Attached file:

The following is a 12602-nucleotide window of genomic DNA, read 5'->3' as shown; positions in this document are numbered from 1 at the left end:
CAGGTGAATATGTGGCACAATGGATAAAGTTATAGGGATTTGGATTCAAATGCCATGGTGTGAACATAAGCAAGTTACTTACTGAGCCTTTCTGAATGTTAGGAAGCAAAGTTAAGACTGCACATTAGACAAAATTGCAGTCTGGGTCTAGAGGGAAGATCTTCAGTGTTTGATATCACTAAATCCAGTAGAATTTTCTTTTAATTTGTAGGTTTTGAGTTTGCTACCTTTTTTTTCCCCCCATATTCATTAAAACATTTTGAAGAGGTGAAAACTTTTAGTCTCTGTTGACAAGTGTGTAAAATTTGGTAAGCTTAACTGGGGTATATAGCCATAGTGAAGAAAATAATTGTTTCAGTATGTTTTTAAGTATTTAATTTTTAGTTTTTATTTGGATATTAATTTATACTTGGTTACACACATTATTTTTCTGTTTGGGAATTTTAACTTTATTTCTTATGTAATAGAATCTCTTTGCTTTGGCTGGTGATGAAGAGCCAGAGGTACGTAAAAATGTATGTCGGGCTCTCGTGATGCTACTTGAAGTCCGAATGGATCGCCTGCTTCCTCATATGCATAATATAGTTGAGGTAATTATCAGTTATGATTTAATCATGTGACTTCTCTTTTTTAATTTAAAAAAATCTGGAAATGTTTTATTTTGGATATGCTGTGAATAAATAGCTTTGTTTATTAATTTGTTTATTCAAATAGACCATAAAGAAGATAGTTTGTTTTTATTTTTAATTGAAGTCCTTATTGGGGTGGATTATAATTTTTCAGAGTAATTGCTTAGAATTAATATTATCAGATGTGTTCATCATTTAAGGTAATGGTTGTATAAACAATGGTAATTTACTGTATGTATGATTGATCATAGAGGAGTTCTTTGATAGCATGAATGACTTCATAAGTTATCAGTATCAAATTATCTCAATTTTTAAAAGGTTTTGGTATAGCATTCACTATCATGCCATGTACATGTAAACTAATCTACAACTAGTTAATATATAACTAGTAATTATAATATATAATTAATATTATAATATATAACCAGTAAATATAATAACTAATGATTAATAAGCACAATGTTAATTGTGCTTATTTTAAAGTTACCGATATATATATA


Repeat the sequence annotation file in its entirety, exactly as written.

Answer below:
The following is a 12602-nucleotide window of genomic DNA, read 5'->3' as shown; positions in this document are numbered from 1 at the left end:
CAGGTGAATATGTGGCACAATGGATAAAGTTATAGGGATTTGGATTCAAATGCCATGGTGTGAACATAAGCAAGTTACTTACTGAGCCTTTCTGAATGTTAGGAAGCAAAGTTAAGACTGCACATTAGACAAAATTGCAGTCTGGGTCTAGAGGGAAGATCTTCAGTGTTTGATATCACTAAATCCAGTAGAATTTTCTTTTAATTTGTAGGTTTTGAGTTTGCTACCTTTTTTTTCCCCCCATATTCATTAAAACATTTTGAAGAGGTGAAAACTTTTAGTCTCTGTTGACAAGTGTGTAAAATTTGGTAAGCTTAACTGGGGTATATAGCCATAGTGAAGAAAATAATTGTTTCAGTATGTTTTTAAGTATTTAATTTTTAGTTTTTATTTGGATATTAATTTATACTTGGTTACACACATTATTTTTCTGTTTGGGAATTTTAACTTTATTTCTTATGTAATAGAATCTCTTTGCTTTGGCTGGTGATGAAGAGCCAGAGGTACGTAAAAATGTATGTCGGGCTCTCGTGATGCTACTTGAAGTCCGAATGGATCGCCTGCTTCCTCATATGCATAATATAGTTGAGGTAATTATCAGTTATGATTTAATCATGTGACTTCTCTTTTTTAATTTAAAAAAATCTGGAAATGTTTTATTTTGGATATGCTGTGAATAAATAGCTTTGTTTATTAATTTGTTTATTCAAATAGACCATAAAGAAGATAGTTTGTTTTTATTTTTAATTGAAGTCCTTATTGGGGTGGATTATAATTTTTCAGAGTAATTGCTTAGAATTAATATTATCAGATGTGTTCATCATTTAAGGTAATGGTTGTATAAACAATGGTAATTTACTGTATGTATGATTGATCATAGAGGAGTTCTTTGATAGCATGAATGACTTCATAAGTTATCAGTATCAAATTATCTCAATTTTTAAAAGGTTTTGGTATAGCATTCACTATCATGCCATGTACATGTAAACTAATCTACAACTAGTTAATATATAACTAGTAATTATAATATATAATTAATATTATAATATATAACCAGTAAATATAATAACTAATGATTAATAAGCACAATGTTAATTGTGCTTATTTTAAAGTTACCGATATATATATA